A recent article by Lauren A. Taylor and Melodie Khosrovani, “Written Disclosure Requirements for Attorney Fees in Trust and Estate Administrations,” reports on written disclosure requirements for trust and estate administrations in Florida. This article was posted with permission. The article reads:
House Bill 625 (2021), sponsored by Representative Clay Yarborough, R–Jacksonville, amends Sections 733.6167 and 736.1007 of the Florida Statutes to provide that if an attorney intends to charge a fee for an estate or initial trust administration based on the Florida statutory fee schedules, then the attorney must make the following written disclosures to the personal representative or trustee:
- There is no mandatory statutory attorney fee for an estate or trust administration;
- The attorney fee is not required to be based on the size of the estate or trust, and the presumed reasonable fee schedule may not be appropriate in all estate or trust administrations;
- The fee is subject to negotiation between the personal representative or trustee and the attorney;
- The selection of the attorney is made at the discretion of the personal representative or trustee, who is not required to select the attorney who prepared the will or trust; and
- The fiduciary shall be entitled to a summary of ordinary and extraordinary services rendered for the fees agreed upon at the conclusion of the representation, which shall consist of the total hours devoted to the representation or a detailed summary of the services performed during the same.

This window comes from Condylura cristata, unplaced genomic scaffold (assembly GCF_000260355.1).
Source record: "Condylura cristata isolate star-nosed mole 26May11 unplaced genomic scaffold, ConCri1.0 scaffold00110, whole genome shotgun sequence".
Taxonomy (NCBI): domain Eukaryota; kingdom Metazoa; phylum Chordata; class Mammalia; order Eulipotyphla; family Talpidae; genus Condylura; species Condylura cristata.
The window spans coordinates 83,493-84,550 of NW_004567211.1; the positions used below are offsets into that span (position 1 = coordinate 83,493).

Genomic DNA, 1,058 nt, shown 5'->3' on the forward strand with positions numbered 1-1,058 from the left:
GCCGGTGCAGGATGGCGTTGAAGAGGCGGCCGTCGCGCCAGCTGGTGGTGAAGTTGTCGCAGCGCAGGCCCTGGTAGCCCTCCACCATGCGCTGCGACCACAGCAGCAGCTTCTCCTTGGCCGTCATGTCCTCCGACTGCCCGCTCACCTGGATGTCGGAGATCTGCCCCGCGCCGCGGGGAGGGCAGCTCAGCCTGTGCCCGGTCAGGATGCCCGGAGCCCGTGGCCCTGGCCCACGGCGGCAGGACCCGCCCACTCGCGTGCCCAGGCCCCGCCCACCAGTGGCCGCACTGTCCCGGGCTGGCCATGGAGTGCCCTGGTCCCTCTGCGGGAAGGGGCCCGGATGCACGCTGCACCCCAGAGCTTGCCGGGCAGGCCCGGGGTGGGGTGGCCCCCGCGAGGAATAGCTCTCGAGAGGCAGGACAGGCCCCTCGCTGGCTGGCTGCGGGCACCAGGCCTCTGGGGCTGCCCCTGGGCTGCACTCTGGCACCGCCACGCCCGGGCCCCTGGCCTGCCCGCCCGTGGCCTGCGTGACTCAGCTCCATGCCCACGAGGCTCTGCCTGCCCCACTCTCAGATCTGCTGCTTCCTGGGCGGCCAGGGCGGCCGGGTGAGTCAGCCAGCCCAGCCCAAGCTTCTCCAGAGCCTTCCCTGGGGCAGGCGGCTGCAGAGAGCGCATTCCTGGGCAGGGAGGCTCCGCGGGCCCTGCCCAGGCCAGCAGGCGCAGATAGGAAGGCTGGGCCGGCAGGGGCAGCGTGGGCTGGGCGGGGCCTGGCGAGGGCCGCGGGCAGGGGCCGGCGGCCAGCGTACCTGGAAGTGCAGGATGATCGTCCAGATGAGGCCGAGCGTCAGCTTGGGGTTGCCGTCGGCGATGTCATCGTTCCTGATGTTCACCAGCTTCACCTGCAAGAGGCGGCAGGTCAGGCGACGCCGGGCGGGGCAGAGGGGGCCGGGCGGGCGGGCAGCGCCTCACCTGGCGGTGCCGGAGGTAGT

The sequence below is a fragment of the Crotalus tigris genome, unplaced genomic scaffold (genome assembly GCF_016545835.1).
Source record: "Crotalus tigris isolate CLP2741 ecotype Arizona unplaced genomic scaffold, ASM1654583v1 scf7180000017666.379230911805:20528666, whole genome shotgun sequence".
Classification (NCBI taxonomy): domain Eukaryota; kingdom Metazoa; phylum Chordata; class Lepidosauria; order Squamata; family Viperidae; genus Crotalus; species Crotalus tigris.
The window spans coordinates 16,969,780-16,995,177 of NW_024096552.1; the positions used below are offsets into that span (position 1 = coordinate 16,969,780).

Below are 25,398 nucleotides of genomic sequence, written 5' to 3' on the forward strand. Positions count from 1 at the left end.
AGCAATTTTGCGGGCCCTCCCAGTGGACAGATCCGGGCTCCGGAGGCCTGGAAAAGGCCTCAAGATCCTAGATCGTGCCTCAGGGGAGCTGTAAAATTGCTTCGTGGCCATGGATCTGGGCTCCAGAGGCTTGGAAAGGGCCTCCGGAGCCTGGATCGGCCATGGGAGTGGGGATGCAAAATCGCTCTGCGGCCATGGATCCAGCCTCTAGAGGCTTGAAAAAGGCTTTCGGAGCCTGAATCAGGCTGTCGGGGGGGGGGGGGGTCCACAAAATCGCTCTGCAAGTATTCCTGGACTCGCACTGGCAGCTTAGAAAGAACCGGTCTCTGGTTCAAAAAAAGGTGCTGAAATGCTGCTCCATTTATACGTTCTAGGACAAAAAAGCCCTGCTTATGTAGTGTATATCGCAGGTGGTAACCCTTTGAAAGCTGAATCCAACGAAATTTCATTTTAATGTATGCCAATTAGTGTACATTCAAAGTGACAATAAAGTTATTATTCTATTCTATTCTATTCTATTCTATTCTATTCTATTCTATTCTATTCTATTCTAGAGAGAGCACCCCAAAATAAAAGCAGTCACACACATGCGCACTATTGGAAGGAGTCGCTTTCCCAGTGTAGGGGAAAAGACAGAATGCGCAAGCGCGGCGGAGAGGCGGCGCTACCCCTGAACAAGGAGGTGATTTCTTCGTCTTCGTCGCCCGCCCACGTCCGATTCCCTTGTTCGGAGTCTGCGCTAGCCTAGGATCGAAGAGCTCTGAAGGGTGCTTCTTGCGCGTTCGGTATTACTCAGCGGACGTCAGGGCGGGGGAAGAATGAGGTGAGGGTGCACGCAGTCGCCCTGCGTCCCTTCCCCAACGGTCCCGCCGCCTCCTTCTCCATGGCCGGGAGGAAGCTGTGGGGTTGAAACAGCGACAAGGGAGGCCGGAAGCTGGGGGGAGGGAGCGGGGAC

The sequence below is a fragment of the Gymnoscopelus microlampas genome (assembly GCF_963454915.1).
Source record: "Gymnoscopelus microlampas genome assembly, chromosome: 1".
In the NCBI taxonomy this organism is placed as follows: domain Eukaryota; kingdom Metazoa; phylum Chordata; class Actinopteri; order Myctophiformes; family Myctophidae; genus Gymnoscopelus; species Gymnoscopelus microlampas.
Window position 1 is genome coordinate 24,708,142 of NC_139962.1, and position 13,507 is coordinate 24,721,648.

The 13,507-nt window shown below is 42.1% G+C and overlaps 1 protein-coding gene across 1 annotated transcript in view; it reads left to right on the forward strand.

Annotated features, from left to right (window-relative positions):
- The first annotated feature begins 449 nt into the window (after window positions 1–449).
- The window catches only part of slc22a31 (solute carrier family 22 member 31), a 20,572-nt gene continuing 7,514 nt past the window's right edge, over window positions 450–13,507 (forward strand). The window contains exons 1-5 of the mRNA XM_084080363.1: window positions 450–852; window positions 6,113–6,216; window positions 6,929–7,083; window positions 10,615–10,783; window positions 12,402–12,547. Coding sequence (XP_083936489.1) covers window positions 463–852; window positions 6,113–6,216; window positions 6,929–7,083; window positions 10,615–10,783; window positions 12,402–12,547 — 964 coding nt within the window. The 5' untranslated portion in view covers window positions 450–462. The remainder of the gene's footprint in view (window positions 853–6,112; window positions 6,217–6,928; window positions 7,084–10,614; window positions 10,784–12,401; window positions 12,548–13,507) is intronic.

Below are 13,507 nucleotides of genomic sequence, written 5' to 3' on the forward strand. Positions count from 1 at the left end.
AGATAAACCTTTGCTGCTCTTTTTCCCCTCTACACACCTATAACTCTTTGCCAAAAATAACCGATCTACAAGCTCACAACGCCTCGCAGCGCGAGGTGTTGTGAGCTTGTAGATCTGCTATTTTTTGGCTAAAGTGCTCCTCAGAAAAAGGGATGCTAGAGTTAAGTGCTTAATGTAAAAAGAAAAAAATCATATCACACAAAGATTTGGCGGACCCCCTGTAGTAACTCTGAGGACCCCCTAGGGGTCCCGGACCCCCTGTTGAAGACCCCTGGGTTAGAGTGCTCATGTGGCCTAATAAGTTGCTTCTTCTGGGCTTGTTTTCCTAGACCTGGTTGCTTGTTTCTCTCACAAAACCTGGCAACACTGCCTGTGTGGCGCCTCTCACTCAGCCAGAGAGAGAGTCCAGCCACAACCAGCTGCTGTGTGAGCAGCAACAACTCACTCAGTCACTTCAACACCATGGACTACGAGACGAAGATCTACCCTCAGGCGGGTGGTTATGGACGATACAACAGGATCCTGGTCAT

The Bill requires the attorney to obtain the fiduciary’s signature acknowledging receipt of the disclosures above. Importantly, if an attorney fails to make the required disclosures, then the attorney cannot be paid for legal services without prior court approval of the fees or the written consent of all interested parties in an estate administration or the trustee and qualified beneficiaries in an initial trust administration.
The Bill adds, among other things, that when a court is determining reasonable compensation of an attorney, the court is required to consider any fee agreements and if the attorney made the required written disclosures. Further, the Bill adds that the complexity of the estate and trust should be considered, rather than just its size, when determining additional reasonable compensation for an attorney’s extraordinary services.
The Bill was passed by the Senate (39-0) on April 22, 2021. The same was passed by the House of Representatives (113-1) on April 29, 2021. As it stands, the Bill is pending action by Governor Ron DeSantis. If signed by Governor DeSantis, the Bill provides for an effective date of October 1, 2021. If vetoed, legislators can override the veto with a two-thirds vote of both the House and Senate.
The Bill is likely to have a positive impact on both attorneys and clients. The required disclosures, set forth above, ensure that attorneys communicate effectively and transparently with clients and promote a mutually acceptable and appropriate fee under the circumstances.